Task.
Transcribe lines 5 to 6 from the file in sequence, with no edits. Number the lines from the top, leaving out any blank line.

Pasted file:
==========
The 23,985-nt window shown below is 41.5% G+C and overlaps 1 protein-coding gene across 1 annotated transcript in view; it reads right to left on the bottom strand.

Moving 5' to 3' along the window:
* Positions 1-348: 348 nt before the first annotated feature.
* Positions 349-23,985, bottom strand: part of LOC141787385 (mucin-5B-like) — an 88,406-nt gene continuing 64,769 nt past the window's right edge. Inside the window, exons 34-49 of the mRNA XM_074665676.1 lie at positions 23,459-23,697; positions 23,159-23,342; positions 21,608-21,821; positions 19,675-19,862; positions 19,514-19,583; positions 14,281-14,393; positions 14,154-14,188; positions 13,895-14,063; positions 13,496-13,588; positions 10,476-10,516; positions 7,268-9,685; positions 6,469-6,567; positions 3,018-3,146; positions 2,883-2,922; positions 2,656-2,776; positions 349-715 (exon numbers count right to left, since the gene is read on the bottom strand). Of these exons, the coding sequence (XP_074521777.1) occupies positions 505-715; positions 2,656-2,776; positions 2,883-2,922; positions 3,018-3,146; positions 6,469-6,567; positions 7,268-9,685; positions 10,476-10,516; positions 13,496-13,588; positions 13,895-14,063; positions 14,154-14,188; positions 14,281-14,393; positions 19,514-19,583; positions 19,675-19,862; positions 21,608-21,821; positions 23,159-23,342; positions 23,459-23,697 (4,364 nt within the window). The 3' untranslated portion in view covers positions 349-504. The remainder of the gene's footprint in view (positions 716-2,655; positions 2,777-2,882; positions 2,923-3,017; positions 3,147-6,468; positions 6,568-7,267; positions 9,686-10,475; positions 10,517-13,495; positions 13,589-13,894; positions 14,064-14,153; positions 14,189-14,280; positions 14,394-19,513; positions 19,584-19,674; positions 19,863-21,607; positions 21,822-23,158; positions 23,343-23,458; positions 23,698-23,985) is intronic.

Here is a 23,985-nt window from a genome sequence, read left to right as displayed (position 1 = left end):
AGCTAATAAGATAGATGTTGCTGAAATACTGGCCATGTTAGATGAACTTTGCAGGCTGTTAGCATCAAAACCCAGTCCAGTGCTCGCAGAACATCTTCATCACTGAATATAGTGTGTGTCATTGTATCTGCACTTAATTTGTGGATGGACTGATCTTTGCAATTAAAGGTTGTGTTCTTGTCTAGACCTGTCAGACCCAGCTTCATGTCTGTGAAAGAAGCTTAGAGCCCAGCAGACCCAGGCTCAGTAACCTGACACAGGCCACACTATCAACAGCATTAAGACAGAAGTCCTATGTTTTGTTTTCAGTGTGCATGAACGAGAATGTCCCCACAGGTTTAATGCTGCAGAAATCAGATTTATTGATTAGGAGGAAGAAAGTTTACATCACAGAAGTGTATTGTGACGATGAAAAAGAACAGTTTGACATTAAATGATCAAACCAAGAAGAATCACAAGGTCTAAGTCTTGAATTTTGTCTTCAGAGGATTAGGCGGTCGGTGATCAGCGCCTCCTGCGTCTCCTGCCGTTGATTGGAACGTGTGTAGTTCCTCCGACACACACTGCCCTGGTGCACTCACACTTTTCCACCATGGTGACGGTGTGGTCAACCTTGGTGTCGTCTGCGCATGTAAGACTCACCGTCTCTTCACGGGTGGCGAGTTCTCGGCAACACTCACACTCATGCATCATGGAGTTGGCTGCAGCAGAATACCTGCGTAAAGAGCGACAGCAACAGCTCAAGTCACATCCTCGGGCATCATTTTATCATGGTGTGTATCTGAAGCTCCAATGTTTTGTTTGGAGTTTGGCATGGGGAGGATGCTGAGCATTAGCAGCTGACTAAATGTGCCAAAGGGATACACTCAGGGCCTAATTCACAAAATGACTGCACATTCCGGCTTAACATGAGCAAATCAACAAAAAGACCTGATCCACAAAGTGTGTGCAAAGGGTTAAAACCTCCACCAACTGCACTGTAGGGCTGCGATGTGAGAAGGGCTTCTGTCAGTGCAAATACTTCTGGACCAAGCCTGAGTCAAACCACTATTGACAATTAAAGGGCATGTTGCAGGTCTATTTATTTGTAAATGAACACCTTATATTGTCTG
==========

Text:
Here is a 23,985-nt window from a genome sequence, read left to right as displayed (position 1 = left end):
AGCTAATAAGATAGATGTTGCTGAAATACTGGCCATGTTAGATGAACTTTGCAGGCTGTTAGCATCAAAACCCAGTCCAGTGCTCGCAGAACATCTTCATCACTGAATATAGTGTGTGTCATTGTATCTGCACTTAATTTGTGGATGGACTGATCTTTGCAATTAAAGGTTGTGTTCTTGTCTAGACCTGTCAGACCCAGCTTCATGTCTGTGAAAGAAGCTTAGAGCCCAGCAGACCCAGGCTCAGTAACCTGACACAGGCCACACTATCAACAGCATTAAGACAGAAGTCCTATGTTTTGTTTTCAGTGTGCATGAACGAGAATGTCCCCACAGGTTTAATGCTGCAGAAATCAGATTTATTGATTAGGAGGAAGAAAGTTTACATCACAGAAGTGTATTGTGACGATGAAAAAGAACAGTTTGACATTAAATGATCAAACCAAGAAGAATCACAAGGTCTAAGTCTTGAATTTTGTCTTCAGAGGATTAGGCGGTCGGTGATCAGCGCCTCCTGCGTCTCCTGCCGTTGATTGGAACGTGTGTAGTTCCTCCGACACACACTGCCCTGGTGCACTCACACTTTTCCACCATGGTGACGGTGTGGTCAACCTTGGTGTCGTCTGCGCATGTAAGACTCACCGTCTCTTCACGGGTGGCGAGTTCTCGGCAACACTCACACTCATGCATCATGGAGTTGGCTGCAGCAGAATACCTGCGTAAAGAGCGACAGCAACAGCTCAAGTCACATCCTCGGGCATCATTTTATCATGGTGTGTATCTGAAGCTCCAATGTTTTGTTTGGAGTTTGGCATGGGGAGGATGCTGAGCATTAGCAGCTGACTAAATGTGCCAAAGGGATACACTCAGGGCCTAATTCACAAAATGACTGCACATTCCGGCTTAACATGAGCAAATCAACAAAAAGACCTGATCCACAAAGTGTGTGCAAAGGGTTAAAACCTCCACCAACTGCACTGTAGGGCTGCGATGTGAGAAGGGCTTCTGTCAGTGCAAATACTTCTGGACCAAGCCTGAGTCAAACCACTATTGACAATTAAAGGGCATGTTGCAGGTCTATTTATTTGTAAATGAACACCTTATATTGTCTG